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On-duty cops at Scott campaign event draws election law complaint

A leader of the Florida Police Benevolent Association, an officers' union that backs Charlie Crist for governor, has filed an election-law complaint against Gov. Rick Scott, accusing his campaign of violating the law by having on-duty police officers at a campaign event.

The complaint was filed by Jeff Marano of Fort Lauderdale, a 30-year PBA member who cited a state law that makes it a misdemeanor for public employees to engage in political activity during working hours, except for elected officials such as sheriffs.

"Rick Scott's political campaign facilitiated the violation of (law) by soliciting the assistance of on-duty law enforcement officers -- under the false pretense of security -- only to repeatedly feature them as props in the background of campaign events," Marano's complaint alleges.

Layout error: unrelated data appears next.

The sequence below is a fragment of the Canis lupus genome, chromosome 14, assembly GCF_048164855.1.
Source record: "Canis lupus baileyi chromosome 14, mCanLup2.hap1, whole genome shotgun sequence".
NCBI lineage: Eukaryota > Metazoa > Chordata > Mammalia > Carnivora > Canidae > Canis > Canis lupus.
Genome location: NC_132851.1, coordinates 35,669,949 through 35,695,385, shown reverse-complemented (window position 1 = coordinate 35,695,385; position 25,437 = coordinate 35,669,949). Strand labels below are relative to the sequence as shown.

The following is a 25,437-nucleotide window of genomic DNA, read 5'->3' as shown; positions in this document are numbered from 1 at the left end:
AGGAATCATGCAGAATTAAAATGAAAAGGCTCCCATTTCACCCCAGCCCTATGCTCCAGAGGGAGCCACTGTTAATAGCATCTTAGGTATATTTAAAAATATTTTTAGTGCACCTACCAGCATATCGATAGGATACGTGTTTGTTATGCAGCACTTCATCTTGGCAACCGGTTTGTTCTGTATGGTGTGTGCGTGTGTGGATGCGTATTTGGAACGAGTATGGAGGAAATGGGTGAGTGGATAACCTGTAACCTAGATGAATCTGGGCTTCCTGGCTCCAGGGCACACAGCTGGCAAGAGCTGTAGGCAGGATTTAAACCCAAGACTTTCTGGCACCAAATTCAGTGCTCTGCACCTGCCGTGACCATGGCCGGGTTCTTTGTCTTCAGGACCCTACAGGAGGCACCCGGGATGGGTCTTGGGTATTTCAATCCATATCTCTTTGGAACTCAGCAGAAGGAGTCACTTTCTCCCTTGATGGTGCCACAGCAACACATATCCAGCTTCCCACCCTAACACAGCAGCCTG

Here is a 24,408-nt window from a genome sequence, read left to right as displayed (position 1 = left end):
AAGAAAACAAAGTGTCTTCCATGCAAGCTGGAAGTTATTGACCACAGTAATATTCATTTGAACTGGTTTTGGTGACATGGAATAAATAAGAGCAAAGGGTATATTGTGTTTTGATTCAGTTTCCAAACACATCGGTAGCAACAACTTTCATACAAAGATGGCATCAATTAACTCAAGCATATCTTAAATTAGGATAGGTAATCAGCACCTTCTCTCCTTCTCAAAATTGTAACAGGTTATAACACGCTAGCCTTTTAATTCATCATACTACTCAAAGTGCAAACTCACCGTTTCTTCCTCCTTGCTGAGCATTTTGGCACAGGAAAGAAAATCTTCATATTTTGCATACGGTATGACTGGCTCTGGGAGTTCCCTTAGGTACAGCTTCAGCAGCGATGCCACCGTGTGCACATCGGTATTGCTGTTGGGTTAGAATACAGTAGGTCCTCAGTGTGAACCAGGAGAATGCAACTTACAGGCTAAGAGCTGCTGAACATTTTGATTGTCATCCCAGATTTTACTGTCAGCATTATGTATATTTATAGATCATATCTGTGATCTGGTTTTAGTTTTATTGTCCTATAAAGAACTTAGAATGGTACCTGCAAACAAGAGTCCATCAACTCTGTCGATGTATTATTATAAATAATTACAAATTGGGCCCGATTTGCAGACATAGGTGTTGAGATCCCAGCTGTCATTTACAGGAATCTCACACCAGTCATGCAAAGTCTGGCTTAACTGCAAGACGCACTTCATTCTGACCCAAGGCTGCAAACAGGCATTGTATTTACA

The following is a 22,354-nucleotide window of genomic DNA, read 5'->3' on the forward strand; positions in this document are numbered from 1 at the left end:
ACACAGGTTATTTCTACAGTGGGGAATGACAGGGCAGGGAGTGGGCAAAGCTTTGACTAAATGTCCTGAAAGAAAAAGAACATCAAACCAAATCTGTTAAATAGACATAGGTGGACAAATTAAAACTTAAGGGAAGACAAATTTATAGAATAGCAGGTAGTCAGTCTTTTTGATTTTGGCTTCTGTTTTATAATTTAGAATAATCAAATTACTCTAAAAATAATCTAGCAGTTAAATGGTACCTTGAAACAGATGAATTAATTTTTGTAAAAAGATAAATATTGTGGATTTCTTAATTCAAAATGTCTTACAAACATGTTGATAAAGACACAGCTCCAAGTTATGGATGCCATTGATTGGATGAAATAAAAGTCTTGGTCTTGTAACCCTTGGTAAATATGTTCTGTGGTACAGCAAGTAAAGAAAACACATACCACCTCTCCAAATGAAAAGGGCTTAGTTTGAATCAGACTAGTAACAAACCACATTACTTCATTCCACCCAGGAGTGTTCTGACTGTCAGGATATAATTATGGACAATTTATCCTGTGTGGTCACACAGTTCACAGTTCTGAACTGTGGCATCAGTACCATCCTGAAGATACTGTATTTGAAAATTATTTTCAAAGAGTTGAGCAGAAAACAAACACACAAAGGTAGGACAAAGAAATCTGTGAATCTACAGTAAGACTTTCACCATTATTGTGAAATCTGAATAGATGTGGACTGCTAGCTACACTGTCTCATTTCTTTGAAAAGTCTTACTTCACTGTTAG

Scott held a campaign event Monday morning at Patrick's Uniforms in Tampa, a business specializing in police uniforms and accessories. Top brass from several law enforcement agencies were there, including the police chief of Holmes Beach, William Tokajer; several uniformed Hillsborough County sheriff's deputies, and an enforcement officer from the Florida Fish & Wildlife Commission.

In his complaint, Marano cites reports by three media organizations: WTVT, WFLA and The Tampa Tribune. Marano cites a WFLA report that some police officers left when they discovered it was a campaign event, and that WTVT quoted Chief Tokajer as saying the Scott campaign did not specifically tell him that the event was political in nature.

Scott's campaign issued a response that did not specifically address the allegations in the complaint.

"Gov. Scott is proud to have the support of Florida’s law enforcement community, including the Florida Police Chiefs Association and 40 Florida sheriffs. This is just another sad distraction from Charlie Crist’s numerous ethical problems, including his broken promise to be transparent by releasing tax returns for both himself and his spouse,” spokesman Greg Blair said.